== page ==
January wrap-up: staying busy in the darkest timeline

Sometimes I like to tell people I’ll be fine, but the time between now and “fine” is the real challenge.

One of the dubious joys of freelancing is having easy access to social media, and right now all my feeds are vertical suicide drops of bad news. My home state voted with overwhelming enthusiasm to install white nationalists in D.C. About the only good news I’ve heard all month is ACLU’s record fundraising weekend in response to the de facto Muslim travel ban (in countries where President Trump has no business interests, of course).

I’ve found a few ways to push back at this wall of bad noise to give myself space to breathe. I’m working on improving my public speaking and video skills. My little brother got a set of Warhammer miniatures for Christmas, and teaching him to paint rekindled an interest in the hobby I’ve left fallow for years. Detail painting can be a meditative act. The deliberate brushwork forces my mind into the present.

And I’ve written. In USA Today’s Personal Finance section, I re-examined the conventional wisdom about fat income tax return checks. I talked about who should use robo-advisors for investing. And I discovered a growing number of parents wreck their retirement plans as they take on the student loan debt of their children.

I wrote on LinkedIn this month. A lot of the articles people publish on LinkedIn read like a pack of harrumphing Old Economy Steves trying to figure out what to do about those ding dang millennials. It’s a “business” social network, which means it trends conservative by default. My writing there goes against the grain: it’s not a home for meditations on mailing a copy of the Babadook book to my mother, but I’ve put my values front and center.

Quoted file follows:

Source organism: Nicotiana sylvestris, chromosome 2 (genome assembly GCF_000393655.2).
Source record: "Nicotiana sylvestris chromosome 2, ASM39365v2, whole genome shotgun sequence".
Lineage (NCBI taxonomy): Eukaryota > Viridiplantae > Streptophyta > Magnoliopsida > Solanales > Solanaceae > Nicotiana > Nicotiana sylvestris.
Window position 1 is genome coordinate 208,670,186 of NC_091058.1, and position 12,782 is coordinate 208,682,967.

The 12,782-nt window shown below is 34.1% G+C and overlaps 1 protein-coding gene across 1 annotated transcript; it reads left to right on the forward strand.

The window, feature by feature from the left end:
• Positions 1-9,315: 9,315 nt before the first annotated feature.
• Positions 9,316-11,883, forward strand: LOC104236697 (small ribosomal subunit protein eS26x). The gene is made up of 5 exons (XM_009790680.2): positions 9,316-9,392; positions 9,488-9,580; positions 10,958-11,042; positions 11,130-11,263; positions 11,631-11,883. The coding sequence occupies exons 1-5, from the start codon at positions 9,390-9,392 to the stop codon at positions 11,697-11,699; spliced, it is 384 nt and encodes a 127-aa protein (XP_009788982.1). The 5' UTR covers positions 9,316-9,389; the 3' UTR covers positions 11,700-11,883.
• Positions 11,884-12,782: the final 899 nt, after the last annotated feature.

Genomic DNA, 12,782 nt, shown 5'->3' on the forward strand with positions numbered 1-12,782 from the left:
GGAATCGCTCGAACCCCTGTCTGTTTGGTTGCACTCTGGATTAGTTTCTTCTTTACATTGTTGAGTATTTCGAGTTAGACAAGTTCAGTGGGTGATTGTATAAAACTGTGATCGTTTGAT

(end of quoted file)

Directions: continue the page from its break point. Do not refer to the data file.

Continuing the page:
I talked about how community news organizations — county newspapers and “hyperlocal” websites — should cover Trumpists. I urged brand managers to get off the fence and get out of our mentions. And I edited an older piece I wrote on Prickly Peregrine about what I learned from working at an emergency dispatch center.

(I chopped that one down by half. It humbled me to trim so much fat out of my own writing!)

Listen, no one enjoys enjoys political talk. It’s more like something you have to do, like lancing a boil so it doesn’t rupture. But I have yet to work in an office that didn’t trend conservative, or didn’t have Fox News running at all times on a wall-mounted television. I’ve come to understand that admonitions of “stay apolitical,” in this context, mean “be quiet, lefty.”

At this point? I’m honestly over it. I’ve had great working relationships with conservatives. I was a cop reporter for years, after all. But at this moment in my life I want to be around people who share my values. If my frankly mild expressions of left-leaning ideals scare away recruiters or screeners in human resources, I wasn’t going to be a good cultural fit, anyway.

But enough of that. It’s February. I turn 36 this month. Let’s see what I can do.

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